I am not a “dog person.” I may not even be a “cat person,” though I can imagine being an old lady and having a cat in the house, purring next to me on the couch while I read books. (because when I am old, I am certainly hoping I will have more time to read)
I have two daughters who are dog and cat people. It seems they have loved animals ever since they were born. Beth continued to love dogs even after a neighbor’s dog nipped her face and her uncle’s huge dog knocked her down and ran over her when she was a toddler. Now, I can remember wanting a dog when I was a child, and wishing for a pet, but ever since I became an adult, babies were enough for me; enough love, enough tender loving care to bestow, enough potty-training, and yes, after giving birth to eight children, more than enough work. I have no desire to have a dog or a pet of any kind.
Try telling that to a dog person. They don’t get it. How could anyone sane not want a dog? Perhaps childless couples feel the same when someone tries to explain how wonderful it is to be a parent. How could anyone not want at least one child, I have often wondered.
“You will love Buddy by the time we get home from vacation,” my daughter insisted before she left Friday morning.
It has been less than 48 hours and I beg to differ. We are watching her bulldog puppy today, too, and I have to say this experience has only reinforced and increased my antagonism towards dogs in general, and puppies specifically.
Oh, Buddy (the Pomeranian pictured) is nice enough. Polite, in fact. But at least twice I almost tripped over his leash in the kitchen, and once actually did trip over him. I don’t want things underfoot in my kitchen.
And Buddy smells. It doesn’t matter if Beth just bathed him, there is still a dog odor in my house. All day I have smelled wet dog, and I don’t like the smell of wet dog.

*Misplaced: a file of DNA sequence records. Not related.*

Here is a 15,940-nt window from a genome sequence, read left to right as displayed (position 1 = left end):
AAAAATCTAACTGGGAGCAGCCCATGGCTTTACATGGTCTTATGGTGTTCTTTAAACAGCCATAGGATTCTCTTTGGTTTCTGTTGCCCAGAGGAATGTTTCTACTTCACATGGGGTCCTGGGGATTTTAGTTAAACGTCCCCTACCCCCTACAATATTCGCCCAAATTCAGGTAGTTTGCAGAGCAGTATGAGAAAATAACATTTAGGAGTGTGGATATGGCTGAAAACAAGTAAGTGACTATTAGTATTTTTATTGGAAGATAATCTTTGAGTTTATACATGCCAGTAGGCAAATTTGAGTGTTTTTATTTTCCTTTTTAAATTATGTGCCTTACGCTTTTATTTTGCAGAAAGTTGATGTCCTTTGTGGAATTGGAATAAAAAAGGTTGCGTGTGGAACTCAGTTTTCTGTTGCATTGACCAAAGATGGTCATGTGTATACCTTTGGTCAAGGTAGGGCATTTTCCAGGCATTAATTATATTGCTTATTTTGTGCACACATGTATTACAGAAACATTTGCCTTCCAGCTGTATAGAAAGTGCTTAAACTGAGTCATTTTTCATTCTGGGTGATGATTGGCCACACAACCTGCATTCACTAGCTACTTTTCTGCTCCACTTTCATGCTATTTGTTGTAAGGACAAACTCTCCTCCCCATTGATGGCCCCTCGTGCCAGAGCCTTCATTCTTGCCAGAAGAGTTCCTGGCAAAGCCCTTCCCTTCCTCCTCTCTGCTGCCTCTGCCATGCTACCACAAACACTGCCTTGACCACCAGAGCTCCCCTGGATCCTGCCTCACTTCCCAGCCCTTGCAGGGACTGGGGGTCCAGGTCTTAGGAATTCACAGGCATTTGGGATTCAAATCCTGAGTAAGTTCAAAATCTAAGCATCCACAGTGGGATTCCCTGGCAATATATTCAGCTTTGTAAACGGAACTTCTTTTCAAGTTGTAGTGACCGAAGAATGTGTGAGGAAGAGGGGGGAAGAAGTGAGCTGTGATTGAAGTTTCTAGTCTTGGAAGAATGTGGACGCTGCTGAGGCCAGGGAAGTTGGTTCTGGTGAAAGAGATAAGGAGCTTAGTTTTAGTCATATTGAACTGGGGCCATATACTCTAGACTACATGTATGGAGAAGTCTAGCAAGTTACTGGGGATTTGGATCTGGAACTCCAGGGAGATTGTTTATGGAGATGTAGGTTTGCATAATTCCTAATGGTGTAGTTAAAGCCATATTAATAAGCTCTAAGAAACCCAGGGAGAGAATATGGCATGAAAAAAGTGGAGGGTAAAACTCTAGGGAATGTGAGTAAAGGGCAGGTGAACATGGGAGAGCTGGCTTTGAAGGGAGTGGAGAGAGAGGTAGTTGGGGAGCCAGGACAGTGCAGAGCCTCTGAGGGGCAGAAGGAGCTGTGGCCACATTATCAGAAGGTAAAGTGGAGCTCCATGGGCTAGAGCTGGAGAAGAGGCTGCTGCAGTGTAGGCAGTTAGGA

And he barks. I have enough noise around here without hearing a yipping barking over the least little thing; another dog across the street, a bicyclist going past, someone at my door.
He also chews on toys. Abby left a Schleich parrot on the floor and Buddy destroyed it in nine seconds flat. I bought that for Abby’s stocking last year and Schleich toys don’t come cheap.
And he bit Abby when she was trying to get his leash on.
The puppy is much worse. It has accidents. Ewww…
Yes, I know the same can be said of children. They are noisy, they get in the way in the kitchen, ruin toys, have been known to bite, and they have accidents. But they are human, and they grow up to be people. You know, family.
Oh, I can hear all you dog (or cat) lovers out there shaking your head in dismay, raising your fists in fury. “How dare she! My dog is practically human, he is my baby, my little snookems, a part of the family.”
And hey, I can understand that. Our dog Shadow was like that. While basically my son Michael’s dog, once past puppyhood, Shadow was kind and gentle and loving and I could imagine Shadow saving one of the kid’s lives someday. She was Michael’s best friend and a part of the family. When she died I cried. I loved Shadow.
But I still don’t want a dog. Or a cat. Not right now, anyway, and maybe never. And I probably won’t pet your dog, or kiss it, or talk baby talk to it, because I just don’t want to. But I won’t kick it or yell at it either. I will probably pretty much ignore it unless it is doing some amazing, cute trick or chewing on my pant leg. Please don’t take offense if I don’t automatically love your pet. It isn’t you. It isn’t him. (or her) It’s me. I’m just not an “animal person.”
I am grateful for two things this week as we babysit Buddy the dog: #1) unseasonably warm weather so that Buddy can be outside, and #2) It is just a week.
So, no, my dear daughter Beth, you are not going to come home from vacation and find that your mother loves your dog.
But she still loves you.